The North American Free Trade Agreement (NAFTA) was also a target for Trump ahead of the election, and indeed it may be under threat in the long run, Saffaye notes. However, he believes there’s only so much that can be done before the balance is upset too much. In addition, even with the backing of a Republican house, it doesn’t necessarily mean Trump will have control. “It’s impossible to say at this point how any of the new president’s plans might work out in practice, but overall, we feel a lot of what was said in the run-up to the election will be more measured in reality.” Nevertheless, the U.S. executive does have the ability to steer trade negotiations, most importantly through perception and whether future trade will proceed under the current conditions.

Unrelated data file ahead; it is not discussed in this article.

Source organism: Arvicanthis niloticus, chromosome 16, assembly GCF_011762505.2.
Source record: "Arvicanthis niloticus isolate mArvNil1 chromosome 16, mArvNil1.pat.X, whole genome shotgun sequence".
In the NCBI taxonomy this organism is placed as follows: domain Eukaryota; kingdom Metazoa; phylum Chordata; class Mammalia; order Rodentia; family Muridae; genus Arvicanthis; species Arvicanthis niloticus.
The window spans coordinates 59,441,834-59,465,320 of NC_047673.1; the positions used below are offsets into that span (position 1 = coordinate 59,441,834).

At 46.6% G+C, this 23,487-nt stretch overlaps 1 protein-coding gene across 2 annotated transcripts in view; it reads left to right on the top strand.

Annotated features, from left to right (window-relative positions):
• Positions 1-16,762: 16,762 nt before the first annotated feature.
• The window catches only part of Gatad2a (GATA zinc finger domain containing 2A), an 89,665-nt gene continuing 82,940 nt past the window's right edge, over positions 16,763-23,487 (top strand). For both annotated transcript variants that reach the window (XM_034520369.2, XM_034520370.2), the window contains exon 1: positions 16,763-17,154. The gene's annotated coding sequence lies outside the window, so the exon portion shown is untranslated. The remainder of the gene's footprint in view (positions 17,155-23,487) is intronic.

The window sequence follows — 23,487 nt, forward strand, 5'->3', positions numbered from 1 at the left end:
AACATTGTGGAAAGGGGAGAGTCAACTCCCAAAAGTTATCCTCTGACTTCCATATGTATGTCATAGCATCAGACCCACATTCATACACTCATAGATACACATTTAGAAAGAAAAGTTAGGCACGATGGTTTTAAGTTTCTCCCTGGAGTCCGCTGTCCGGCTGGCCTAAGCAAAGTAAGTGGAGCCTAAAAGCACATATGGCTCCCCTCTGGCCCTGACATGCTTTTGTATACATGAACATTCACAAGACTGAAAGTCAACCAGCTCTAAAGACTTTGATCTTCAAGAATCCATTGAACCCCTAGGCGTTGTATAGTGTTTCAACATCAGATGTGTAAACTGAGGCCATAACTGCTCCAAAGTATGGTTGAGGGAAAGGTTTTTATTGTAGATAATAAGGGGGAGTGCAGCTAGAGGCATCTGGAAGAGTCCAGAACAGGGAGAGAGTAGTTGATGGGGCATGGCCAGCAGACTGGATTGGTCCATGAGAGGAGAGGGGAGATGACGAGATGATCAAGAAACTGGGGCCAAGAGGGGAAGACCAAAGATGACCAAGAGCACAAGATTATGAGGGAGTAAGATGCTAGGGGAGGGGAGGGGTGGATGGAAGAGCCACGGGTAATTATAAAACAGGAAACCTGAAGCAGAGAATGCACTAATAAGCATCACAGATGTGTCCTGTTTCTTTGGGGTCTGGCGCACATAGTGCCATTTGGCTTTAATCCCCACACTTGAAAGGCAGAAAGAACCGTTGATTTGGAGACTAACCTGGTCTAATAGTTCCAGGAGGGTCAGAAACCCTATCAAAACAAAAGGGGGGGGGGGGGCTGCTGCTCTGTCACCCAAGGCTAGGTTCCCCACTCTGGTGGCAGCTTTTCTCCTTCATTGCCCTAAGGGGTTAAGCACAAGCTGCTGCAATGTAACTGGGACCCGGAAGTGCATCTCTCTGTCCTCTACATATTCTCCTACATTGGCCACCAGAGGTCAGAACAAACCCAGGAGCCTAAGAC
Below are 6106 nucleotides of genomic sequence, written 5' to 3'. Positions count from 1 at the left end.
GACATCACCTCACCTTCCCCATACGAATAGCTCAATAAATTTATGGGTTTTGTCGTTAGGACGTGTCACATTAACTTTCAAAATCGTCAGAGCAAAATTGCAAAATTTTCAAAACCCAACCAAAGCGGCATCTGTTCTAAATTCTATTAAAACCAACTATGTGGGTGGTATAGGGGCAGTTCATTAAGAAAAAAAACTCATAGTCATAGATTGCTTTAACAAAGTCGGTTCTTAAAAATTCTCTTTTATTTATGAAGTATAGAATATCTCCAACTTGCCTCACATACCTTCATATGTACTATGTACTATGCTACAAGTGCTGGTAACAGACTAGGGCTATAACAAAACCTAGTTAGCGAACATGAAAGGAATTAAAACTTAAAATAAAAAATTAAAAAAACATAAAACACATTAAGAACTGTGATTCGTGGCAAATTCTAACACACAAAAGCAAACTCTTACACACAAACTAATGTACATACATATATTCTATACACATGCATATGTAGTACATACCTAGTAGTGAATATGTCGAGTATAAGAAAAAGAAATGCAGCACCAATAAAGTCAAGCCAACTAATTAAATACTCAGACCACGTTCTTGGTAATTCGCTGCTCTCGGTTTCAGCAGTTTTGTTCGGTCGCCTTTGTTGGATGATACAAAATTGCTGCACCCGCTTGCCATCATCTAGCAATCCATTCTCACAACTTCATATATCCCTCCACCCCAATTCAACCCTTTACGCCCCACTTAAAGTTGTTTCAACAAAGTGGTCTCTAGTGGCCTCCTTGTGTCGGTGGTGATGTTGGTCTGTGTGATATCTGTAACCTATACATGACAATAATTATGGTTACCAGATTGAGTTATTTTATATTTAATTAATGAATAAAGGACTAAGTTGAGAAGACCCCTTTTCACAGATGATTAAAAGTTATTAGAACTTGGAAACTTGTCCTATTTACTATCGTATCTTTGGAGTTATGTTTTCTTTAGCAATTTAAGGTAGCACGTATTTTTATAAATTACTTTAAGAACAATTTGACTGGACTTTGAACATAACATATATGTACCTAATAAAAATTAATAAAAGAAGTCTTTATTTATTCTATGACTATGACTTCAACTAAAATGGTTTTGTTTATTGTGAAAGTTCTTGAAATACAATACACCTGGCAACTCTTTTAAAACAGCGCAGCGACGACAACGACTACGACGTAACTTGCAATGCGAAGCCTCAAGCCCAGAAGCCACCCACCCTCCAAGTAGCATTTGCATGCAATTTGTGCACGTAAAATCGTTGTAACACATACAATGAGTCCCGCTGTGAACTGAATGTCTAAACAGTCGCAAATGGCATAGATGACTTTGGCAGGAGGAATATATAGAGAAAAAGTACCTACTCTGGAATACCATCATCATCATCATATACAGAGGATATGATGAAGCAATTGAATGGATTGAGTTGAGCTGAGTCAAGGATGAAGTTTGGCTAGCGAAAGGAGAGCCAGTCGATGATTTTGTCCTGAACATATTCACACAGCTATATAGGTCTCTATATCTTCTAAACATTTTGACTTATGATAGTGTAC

Newton’s Brain expects the dollar to remain strong, initially, as ‘safe-haven’ assets gain from the U.S. election result. However, a stronger dollar is usually not good news for emerging market (EM) countries that have borrowed in the U.S. currency. Marshall-Lee notes Trump has repeatedly vilified NAFTA as the worst trade treaty ever negotiated and one which he intends to change. “He has also promised to label China as a currency manipulator and talked about imposing tariffs on Chinese goods. Whether or not he actually ends up carrying through with these threats and whether he has the political ability to do so is another matter.”
Irrespective, the initial market reaction to his election is likely to be negative for Mexican equities and spell further downside for the Mexican peso and many other currencies, Marshall-Lee points out.
“The less U.S.-exposed and less dependent on global financial flows emerging markets, such as India and Eastern Europe, will likely hold up best.”